One of the great parts of Twitter is that librarians are still discovering and experimenting with new uses for the platform. Twitter can become a tool for interacting with patrons in new and exciting ways. Once you master the basic ways to use Twitter, it is important to come up with new content to expand and engage your followers.
Here are some innovative ways academic librarians have been using Twitter:
- To hear from your patrons: Much of the scholarly research mentioned the potential of Twitter as a reference tool. In her article “Making Twitter Work: A Guide for the Uninitiated, the Skeptical, and the Pragmatic”, Valerie Forrestal discusses tools, like TweetDeck, that can be used to track hashtags. Institutions can use Twitter to see how much their events are being discussed and what is being said.
- One topic that is currently of interest to academic librarians is providing reference services over Twitter. Erin Fields wrote an article for Library High Tech News which ways the pros and cons of answering reference questions online, referring specially to one library’s experience with a reference hashtag. On one side, providing reference services can be a great way to allow busy college students to contact the library easily and on a platform they know. On the other, Twitter reference services could easily create conflicts for patron privacy.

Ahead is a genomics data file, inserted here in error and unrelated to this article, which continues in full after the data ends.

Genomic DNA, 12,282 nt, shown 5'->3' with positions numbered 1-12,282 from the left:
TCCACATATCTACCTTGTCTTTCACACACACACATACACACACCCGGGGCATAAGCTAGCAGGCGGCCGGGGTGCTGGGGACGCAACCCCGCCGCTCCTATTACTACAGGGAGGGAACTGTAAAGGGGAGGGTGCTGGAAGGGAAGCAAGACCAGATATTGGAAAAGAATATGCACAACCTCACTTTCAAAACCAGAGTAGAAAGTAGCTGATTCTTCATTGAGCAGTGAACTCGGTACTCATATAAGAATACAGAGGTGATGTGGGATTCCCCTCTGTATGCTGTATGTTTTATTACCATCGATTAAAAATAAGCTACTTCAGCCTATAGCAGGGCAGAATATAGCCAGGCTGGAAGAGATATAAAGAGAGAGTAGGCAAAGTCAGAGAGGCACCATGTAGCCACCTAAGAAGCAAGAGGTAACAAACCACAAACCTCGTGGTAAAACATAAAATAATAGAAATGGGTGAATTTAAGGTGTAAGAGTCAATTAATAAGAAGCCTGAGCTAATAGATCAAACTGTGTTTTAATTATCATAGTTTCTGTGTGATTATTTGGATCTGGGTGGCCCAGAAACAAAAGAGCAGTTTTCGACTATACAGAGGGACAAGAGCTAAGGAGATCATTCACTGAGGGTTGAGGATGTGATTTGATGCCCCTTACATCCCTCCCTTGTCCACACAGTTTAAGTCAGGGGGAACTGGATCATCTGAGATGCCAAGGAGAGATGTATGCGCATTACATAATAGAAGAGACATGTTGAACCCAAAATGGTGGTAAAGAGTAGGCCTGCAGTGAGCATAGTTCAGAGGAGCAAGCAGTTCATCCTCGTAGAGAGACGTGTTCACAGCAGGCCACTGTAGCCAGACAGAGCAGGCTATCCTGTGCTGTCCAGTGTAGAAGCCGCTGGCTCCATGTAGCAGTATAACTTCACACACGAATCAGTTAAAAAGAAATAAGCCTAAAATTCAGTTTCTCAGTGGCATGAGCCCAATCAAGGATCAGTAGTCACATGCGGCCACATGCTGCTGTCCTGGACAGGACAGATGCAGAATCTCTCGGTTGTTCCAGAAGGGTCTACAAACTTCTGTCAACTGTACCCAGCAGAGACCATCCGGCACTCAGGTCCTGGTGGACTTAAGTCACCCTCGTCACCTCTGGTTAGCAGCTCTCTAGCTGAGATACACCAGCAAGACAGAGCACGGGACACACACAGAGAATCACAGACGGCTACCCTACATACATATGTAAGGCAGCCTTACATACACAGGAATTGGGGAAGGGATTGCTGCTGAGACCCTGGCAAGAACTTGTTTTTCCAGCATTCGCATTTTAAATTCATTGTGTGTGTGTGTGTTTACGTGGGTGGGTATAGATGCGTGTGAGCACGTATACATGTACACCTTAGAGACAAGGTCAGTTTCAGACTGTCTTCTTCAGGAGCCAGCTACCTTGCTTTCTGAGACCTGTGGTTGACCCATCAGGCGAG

- Libraries can also use Twitter as a general gauge of patron response to the library. The academic librarian at UW-Madison gave an example of students tweeting about a broken internet connection at the library, something that was fixed as soon as the supervisors of the account saw the complaints.
- To familiarize patrons with the library. Used properly, Twitter can be a great way to get people into the library. Librarians can tweet about the interesting items and content the library holds.
- A great example of this was written about by law librarians Marcia Baker and Stefanie Pearlman in their article “Tweet Treats”. They discussed their success in doing a scavenger hunt like activity using Twitter. The library staff would hide candy somewhere in the law library and then Tweet out clues as to where the candy was throughout the day. Baker and Pearlman conducted the scavenger hunt during freshman orientation, in an attempt to get the freshman familiar with navigating the library and its collection. The event proved so popular, the librarians continued to do it annually and for finals week! Here is a sample tweet treat clue from May 2, 2014
- To engage with students on a new level. The article “Hashtag Librarian” by Ellen Filgo, written about her experience using Twitter to interact with a class, really delves into a lot of the innovative uses of the technology. She offered to Tweet along with an online class, answering their questions and supplementing the discussion as the class was conducted. Filgo talked about both the positives and negatives of this experience. She says “I found myself being stretched professionally…I had to be good at multitasking, thinking quickly, and typing swiftly” (Filgo 80). However, she also talked about a large payoff; she was able to intervene early in the research process and students responded positively to her presence in the past. Filgo’s innovative classroom interactions are just one example of how librarians can use Twitter to get more involved in the academic process.